Recently, representatives of the US Securities and Exchange Commission (SEC) have met with several executives of influential Silicon Valley corporations. The aim was to convince the authority of a less restrictive approach to ICOs.
Representatives of the United States Securities and Exchange Commission (SEC) met with staff from Californian venture capital firms Andreessen Horowitz and Union Square Ventures on March 28th to discuss the rules for issuing ICOs. Both venture capital firms have been intensively involved in financing crypto start-ups such as CoinBase, OpenBazaar, Polychain Capital and several Initial Coin Offerings (ICOs). In addition, both companies participated in the CryptoKitties collection.
Jay Clayton, the chairman of the SEC, on 6 April defended the now-rigorous handling of cryptocurrencies and ICOs to strengthen the digital economy, it was said. If you do not do anything against the scammers on new crowdfunding activities via the ICO, the pendulum beats back relentlessly, says Clayton. Otherwise it would come to such strict regulations that they had a negative impact on the money collections. Clayton also criticized the fact that many collections were based on plans and vague declarations of intent.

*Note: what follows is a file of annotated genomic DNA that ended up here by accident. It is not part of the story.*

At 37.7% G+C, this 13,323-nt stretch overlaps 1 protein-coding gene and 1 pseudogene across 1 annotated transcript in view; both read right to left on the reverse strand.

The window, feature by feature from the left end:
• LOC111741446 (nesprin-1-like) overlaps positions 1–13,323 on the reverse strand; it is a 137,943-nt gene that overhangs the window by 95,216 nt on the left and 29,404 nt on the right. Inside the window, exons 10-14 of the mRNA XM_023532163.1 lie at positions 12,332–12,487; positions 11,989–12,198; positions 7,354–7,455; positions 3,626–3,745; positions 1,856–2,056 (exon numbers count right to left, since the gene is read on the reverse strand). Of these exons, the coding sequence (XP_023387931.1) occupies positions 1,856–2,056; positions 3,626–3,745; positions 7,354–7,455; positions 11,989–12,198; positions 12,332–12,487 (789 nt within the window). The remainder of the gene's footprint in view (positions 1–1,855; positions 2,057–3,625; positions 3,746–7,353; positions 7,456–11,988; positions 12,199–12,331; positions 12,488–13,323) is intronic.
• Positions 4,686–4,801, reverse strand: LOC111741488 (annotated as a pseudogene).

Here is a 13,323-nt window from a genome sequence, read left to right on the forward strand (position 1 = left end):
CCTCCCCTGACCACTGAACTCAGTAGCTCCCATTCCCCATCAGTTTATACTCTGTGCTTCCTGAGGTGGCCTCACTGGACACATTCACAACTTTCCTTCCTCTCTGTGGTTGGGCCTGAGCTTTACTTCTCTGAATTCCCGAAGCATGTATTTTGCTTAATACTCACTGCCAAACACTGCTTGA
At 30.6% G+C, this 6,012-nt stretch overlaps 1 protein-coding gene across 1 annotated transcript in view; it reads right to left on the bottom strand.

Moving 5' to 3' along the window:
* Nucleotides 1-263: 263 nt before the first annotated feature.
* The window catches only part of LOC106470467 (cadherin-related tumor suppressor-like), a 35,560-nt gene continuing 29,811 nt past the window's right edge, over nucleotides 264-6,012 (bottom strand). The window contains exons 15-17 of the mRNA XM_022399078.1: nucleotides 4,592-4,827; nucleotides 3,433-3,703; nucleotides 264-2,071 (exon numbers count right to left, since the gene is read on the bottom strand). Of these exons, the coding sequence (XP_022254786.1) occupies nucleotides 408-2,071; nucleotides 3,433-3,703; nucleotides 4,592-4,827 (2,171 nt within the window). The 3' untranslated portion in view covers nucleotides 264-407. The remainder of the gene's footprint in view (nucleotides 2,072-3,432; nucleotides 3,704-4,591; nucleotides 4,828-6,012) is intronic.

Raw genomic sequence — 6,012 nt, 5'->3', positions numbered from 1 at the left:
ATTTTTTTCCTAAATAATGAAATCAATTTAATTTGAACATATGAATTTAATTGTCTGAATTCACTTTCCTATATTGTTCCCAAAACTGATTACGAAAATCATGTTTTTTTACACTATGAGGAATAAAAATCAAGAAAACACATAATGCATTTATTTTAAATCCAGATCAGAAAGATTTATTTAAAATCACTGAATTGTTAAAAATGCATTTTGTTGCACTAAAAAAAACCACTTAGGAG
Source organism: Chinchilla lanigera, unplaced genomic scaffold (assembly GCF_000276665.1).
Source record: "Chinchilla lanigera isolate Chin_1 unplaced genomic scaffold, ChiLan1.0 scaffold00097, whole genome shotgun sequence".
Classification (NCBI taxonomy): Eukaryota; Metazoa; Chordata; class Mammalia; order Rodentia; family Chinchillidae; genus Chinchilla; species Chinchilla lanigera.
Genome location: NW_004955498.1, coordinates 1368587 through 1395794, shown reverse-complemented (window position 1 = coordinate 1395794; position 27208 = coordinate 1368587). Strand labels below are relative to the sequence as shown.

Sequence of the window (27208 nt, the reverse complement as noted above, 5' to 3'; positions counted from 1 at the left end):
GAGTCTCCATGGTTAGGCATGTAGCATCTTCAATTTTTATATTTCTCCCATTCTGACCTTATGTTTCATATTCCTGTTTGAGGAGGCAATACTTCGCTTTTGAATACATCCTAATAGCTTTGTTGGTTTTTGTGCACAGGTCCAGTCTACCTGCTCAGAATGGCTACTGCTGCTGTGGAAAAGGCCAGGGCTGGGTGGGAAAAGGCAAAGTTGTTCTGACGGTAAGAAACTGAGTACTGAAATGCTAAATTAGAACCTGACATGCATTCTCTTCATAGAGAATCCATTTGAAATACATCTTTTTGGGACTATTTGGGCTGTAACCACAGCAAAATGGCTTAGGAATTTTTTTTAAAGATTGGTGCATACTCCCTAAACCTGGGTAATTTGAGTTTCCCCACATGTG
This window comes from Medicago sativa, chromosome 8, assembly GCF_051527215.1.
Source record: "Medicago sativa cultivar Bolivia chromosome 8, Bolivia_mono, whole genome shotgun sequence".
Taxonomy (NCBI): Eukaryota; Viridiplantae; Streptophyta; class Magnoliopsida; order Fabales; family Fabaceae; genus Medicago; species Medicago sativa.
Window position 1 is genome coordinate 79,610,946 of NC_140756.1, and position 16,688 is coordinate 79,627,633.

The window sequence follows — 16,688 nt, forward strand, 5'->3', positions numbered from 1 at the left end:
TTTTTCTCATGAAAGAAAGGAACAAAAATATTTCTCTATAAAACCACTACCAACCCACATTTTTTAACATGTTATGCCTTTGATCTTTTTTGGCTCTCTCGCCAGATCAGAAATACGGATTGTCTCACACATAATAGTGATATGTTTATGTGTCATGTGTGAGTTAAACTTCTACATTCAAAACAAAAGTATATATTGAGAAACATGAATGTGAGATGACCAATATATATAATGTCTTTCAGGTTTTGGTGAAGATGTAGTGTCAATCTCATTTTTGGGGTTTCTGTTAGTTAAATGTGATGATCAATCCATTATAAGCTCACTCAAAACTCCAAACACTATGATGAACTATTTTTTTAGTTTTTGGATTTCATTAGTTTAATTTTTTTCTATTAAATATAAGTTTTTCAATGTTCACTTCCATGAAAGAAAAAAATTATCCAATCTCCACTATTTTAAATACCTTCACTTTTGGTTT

The representatives of Andreessen Horowitz and Union Square Ventures demanded at the meeting that more ICOs should be assigned a concrete benefit by the SEC. This would make their process much easier. According to the Wall Street Journal, SEC officials have clearly opposed granting special exceptions when it comes to approving and classifying ICOs. The ban could be lifted in individual cases. But only if the purchasers of the tokens are forbidden to sell their shares in case of a price increase. The SEC intends to prevent deposits from being used primarily for speculative purposes.
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